So Japan recognised Russia as continuing from the USSR, so it would appear that the war did not end the the USSR broke up. In 1993 the Tokyo Declaration on Japan-Russia Relations states:

Quote:
Both sides agree that negotiations towards an early conclusion of a peace treaty through the solution of this issue on the basis of historical and legal facts and based on the documents produced with the two countries' agreement as well as on the principles of law and justice should continue, and that the relations between the two countries should thus be fully normalized. In this regard, the Government of Japan and the Government of the Russian Federation confirm that the Russian Federation is the State retaining continuing identity with the Soviet Union and that all treaties and other international agreements between Japan and the Soviet Union continue to be applied between Japan and the Russian Federation.


So in 1993 the treaty had still not been signed, and we can see that Japan sees Russia as being the new modern version of the USSR.

In 2001 President Putin and Prime Minister Mori issued a statement, "on the Continuation of Future Negotiations on the Issue of a Peace Treaty."

In 2005 another attempt was made to create a peace treaty, but this failed on the thorny issue of the Kuril Islands.

So, it would appear that no peace treaty has been signed, and because Japan recognises Russia as the successor of the USSR, it must be concluded that on paper the two countries are still at war - thus WWII is still going on.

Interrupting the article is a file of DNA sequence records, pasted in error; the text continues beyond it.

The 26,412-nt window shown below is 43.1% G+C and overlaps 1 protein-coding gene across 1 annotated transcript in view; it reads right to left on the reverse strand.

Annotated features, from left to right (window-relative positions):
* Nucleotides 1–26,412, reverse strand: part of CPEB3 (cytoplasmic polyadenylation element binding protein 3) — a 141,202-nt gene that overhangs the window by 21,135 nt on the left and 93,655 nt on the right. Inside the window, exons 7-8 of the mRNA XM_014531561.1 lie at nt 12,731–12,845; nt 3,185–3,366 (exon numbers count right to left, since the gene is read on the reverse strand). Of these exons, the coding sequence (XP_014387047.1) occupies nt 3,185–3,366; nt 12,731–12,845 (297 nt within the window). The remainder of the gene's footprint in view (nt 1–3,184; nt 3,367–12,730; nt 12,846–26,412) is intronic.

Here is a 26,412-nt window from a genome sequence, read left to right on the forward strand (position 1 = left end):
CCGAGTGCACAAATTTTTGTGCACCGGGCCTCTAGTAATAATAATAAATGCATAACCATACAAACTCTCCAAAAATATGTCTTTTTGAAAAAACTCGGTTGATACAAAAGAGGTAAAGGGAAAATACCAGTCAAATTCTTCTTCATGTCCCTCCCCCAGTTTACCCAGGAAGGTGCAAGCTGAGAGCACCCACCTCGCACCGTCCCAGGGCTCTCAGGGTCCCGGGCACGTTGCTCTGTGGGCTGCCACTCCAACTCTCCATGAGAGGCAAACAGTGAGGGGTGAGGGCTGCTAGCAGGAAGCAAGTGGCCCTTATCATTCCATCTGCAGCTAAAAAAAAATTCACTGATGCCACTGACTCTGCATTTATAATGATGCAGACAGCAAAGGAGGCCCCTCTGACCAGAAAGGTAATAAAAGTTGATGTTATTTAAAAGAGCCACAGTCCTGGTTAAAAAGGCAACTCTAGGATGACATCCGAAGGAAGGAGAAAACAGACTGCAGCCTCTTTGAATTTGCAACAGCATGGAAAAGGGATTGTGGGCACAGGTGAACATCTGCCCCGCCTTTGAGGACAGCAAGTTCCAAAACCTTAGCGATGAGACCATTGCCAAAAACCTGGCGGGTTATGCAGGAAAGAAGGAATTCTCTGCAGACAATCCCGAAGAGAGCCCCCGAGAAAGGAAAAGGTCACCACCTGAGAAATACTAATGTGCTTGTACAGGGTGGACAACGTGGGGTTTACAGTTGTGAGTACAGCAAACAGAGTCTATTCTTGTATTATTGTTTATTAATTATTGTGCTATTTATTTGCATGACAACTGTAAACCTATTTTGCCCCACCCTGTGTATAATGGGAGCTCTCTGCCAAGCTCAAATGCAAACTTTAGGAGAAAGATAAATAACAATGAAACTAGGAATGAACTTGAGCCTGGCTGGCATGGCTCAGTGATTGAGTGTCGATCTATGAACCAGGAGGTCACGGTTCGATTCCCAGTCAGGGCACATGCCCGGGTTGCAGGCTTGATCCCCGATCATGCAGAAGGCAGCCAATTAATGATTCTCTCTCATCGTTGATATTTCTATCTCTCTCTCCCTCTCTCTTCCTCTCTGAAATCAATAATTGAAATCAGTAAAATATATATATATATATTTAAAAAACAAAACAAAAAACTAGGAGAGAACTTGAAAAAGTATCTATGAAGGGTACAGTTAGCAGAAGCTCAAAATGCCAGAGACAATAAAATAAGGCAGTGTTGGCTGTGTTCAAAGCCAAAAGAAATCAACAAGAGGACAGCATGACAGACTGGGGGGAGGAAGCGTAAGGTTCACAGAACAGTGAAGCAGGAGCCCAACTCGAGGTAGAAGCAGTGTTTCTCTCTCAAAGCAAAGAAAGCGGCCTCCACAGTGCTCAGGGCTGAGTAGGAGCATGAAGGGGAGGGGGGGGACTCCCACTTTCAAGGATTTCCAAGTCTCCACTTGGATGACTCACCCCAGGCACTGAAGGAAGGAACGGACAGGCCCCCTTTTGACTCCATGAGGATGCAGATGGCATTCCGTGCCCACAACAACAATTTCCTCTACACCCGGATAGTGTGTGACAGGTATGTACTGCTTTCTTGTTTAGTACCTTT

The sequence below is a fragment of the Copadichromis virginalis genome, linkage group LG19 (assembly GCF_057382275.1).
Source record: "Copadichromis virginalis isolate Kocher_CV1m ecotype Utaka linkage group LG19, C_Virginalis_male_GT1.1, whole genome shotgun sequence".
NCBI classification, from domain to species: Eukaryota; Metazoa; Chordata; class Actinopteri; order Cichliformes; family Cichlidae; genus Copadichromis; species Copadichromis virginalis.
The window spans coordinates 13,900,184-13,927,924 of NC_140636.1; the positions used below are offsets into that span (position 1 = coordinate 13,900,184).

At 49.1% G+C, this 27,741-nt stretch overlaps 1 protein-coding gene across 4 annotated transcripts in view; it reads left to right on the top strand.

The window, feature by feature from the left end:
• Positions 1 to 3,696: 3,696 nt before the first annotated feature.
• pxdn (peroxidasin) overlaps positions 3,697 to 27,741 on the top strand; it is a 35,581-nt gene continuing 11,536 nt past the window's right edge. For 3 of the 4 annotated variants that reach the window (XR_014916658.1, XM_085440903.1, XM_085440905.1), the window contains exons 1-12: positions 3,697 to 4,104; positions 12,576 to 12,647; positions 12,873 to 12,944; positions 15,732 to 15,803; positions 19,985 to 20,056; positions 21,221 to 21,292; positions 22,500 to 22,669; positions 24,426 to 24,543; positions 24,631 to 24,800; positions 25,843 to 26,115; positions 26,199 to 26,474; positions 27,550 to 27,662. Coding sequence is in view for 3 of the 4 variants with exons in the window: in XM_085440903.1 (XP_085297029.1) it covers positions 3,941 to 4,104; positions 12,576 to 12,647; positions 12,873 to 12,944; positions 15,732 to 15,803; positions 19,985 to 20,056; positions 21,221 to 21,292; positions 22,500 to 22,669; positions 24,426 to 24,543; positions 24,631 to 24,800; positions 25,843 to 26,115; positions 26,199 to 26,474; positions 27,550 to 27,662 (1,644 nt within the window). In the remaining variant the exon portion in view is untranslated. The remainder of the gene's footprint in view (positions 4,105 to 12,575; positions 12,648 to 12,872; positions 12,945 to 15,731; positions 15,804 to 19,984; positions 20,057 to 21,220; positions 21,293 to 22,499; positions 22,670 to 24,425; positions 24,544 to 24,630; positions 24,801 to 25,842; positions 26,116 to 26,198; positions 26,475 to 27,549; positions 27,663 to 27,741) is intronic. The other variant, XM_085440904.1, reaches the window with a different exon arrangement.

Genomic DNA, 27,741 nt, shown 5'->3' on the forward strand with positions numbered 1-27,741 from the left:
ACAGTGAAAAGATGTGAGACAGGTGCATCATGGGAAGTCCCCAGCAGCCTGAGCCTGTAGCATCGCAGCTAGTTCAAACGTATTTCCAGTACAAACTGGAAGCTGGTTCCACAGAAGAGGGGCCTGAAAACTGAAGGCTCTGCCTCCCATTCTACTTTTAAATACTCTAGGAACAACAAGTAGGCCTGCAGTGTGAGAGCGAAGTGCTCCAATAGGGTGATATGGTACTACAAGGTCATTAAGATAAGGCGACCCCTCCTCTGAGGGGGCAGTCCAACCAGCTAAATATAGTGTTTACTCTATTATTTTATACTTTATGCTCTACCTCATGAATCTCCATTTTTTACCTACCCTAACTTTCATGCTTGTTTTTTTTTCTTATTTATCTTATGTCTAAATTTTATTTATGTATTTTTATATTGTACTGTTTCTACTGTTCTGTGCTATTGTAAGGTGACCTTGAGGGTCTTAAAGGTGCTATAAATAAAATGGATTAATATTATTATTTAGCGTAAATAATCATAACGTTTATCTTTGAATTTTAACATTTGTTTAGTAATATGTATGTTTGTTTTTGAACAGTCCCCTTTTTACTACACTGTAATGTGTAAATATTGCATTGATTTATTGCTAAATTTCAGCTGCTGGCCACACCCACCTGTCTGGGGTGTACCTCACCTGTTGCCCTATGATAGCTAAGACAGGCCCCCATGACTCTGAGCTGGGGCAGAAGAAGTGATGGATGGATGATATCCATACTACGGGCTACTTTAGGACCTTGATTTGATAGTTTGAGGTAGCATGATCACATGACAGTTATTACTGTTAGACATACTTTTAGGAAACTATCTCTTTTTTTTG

Sources: Adam Matthew Publications, and Ministry of Foreign Affairs of Japan 1, 2 and 3, RIA Novosti.

 
suze
807918.  Thu Apr 21, 2011 10:35 am Reply with quote

Hold on though. You note near the top that the 1956 Joint Declaration ended the state of war which had existed between Japan and the USSR. It did not establish peace between the two nations - and peace has still not been established between Japan and now Russia.

So it seems to me that the two nations are neither at war or at peace. I'm not quite sure what that status is called or whether any pair of countries is in it.

 
Ian Dunn
807921.  Thu Apr 21, 2011 10:45 am Reply with quote

suze wrote:
So it seems to me that the two nations are neither at war or at peace. I'm not quite sure what that status is called or whether any pair of countries is in it.


Perhaps there isn't one. This might be the only case in history.

 
CB27
807923.  Thu Apr 21, 2011 11:03 am Reply with quote

suze wrote:
So it seems to me that the two nations are neither at war or at peace.

Seems to me Russia has War and Peace all over again...

 
Sparkyweasel
808011.  Thu Apr 21, 2011 5:41 pm Reply with quote

suze wrote:

So it seems to me that the two nations are neither at war or at peace. I'm not quite sure what that status is called or whether any pair of countries is in it.


Armistice?

 
suze